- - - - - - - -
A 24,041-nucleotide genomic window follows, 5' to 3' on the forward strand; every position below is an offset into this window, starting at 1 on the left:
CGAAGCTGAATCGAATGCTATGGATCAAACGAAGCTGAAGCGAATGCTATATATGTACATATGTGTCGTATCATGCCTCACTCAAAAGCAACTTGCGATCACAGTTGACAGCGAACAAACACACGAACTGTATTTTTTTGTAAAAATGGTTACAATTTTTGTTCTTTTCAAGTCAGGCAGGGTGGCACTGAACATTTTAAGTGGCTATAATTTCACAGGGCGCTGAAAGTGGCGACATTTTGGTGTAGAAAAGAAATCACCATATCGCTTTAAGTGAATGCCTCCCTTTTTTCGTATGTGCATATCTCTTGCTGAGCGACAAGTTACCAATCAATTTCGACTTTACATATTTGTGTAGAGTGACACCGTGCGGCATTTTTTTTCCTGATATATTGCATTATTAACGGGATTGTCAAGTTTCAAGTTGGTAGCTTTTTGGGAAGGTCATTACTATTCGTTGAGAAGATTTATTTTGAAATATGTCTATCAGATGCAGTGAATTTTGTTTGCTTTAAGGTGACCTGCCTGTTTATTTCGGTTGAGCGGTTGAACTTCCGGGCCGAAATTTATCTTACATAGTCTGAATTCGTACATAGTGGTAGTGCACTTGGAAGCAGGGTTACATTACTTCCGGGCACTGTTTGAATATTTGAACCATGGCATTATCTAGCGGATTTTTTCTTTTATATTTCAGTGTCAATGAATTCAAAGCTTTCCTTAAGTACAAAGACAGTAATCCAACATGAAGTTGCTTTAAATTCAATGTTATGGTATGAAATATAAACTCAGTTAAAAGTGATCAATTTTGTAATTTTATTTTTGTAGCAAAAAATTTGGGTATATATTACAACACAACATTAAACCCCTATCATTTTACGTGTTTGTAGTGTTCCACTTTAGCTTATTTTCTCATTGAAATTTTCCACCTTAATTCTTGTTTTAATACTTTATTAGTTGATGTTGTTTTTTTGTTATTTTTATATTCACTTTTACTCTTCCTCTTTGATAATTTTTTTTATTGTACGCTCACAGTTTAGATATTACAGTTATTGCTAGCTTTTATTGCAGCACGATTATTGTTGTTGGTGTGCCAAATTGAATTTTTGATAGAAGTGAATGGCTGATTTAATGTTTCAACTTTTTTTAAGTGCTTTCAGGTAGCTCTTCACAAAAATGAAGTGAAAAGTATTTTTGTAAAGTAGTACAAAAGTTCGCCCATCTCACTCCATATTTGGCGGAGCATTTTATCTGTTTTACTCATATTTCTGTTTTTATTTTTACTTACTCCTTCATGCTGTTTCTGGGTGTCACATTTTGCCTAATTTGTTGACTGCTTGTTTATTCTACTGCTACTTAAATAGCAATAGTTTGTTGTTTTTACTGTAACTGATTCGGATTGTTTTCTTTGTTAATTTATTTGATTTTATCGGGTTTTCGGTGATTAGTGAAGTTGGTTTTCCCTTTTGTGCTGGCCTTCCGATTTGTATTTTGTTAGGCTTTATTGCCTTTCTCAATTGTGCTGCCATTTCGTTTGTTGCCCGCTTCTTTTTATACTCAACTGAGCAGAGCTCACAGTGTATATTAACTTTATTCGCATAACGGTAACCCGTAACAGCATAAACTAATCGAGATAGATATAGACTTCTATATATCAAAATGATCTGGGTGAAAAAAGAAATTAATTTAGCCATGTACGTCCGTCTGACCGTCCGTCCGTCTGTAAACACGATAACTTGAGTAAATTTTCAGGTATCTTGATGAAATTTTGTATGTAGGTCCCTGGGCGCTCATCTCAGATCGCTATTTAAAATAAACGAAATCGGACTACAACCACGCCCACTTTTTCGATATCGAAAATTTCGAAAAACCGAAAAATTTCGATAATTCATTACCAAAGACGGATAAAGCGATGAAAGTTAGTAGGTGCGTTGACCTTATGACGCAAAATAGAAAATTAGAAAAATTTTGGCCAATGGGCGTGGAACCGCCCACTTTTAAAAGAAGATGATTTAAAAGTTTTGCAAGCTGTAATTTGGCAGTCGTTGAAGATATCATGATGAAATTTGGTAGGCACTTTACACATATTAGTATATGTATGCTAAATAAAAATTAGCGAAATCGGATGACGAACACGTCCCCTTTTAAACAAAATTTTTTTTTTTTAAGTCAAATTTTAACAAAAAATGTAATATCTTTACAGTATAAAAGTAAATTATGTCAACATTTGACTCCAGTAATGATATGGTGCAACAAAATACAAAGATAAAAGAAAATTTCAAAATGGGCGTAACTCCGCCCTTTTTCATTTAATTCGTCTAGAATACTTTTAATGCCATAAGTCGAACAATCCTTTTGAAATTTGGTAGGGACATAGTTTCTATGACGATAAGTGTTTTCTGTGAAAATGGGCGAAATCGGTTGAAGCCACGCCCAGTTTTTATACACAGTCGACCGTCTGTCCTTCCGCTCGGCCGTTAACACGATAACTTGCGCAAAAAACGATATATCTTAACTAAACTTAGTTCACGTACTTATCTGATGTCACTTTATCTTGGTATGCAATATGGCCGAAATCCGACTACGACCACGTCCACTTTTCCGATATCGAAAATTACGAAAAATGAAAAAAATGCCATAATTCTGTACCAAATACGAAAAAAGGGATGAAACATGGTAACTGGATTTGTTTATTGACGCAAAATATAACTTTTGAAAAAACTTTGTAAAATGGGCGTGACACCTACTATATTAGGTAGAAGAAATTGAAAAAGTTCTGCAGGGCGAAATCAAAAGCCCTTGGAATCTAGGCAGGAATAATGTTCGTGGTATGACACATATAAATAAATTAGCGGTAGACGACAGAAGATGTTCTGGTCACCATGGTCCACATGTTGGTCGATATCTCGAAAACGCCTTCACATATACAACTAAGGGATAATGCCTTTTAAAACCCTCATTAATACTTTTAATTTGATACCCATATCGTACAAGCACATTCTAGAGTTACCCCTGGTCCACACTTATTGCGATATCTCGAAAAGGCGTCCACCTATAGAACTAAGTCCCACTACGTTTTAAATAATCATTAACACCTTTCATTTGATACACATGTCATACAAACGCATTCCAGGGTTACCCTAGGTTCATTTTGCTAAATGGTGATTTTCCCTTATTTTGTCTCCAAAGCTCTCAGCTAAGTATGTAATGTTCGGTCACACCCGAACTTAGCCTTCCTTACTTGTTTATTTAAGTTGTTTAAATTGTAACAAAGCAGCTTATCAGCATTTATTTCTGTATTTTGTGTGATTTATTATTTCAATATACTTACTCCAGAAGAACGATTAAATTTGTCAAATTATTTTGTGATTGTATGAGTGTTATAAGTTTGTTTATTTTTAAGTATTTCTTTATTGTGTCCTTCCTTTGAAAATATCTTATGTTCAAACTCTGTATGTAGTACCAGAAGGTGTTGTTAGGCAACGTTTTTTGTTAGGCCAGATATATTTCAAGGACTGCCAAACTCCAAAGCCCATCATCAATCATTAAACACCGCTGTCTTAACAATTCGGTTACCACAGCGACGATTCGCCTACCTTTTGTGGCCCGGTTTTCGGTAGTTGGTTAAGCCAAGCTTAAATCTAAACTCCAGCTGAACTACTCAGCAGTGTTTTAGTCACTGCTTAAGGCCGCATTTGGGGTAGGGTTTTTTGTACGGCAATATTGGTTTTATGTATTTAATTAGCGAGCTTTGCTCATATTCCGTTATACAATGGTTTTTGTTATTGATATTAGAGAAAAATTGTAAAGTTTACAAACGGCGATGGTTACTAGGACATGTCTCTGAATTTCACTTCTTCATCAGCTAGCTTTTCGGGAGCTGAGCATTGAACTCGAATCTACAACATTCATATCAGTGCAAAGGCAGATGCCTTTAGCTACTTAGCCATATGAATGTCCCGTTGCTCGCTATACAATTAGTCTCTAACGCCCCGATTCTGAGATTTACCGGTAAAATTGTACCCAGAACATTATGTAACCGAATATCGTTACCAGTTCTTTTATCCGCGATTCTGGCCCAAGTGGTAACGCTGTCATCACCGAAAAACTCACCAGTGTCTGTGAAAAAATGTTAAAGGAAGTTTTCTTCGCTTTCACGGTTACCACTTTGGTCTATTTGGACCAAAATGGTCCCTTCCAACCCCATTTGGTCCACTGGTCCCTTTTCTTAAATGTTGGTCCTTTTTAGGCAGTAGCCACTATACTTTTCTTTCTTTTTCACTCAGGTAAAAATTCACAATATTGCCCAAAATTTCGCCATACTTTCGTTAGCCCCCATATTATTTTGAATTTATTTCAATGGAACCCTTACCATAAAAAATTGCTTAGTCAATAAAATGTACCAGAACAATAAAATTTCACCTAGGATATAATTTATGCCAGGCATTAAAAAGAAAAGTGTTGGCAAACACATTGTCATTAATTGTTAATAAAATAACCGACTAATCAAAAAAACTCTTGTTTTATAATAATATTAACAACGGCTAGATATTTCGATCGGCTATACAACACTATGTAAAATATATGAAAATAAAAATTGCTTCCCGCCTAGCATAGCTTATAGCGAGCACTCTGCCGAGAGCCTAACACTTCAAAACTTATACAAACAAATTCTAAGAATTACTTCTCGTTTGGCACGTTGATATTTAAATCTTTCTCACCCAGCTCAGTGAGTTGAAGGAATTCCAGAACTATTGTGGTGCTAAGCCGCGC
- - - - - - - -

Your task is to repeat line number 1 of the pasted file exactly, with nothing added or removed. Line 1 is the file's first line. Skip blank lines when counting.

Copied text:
A 24,041-nucleotide genomic window follows, 5' to 3' on the forward strand; every position below is an offset into this window, starting at 1 on the left: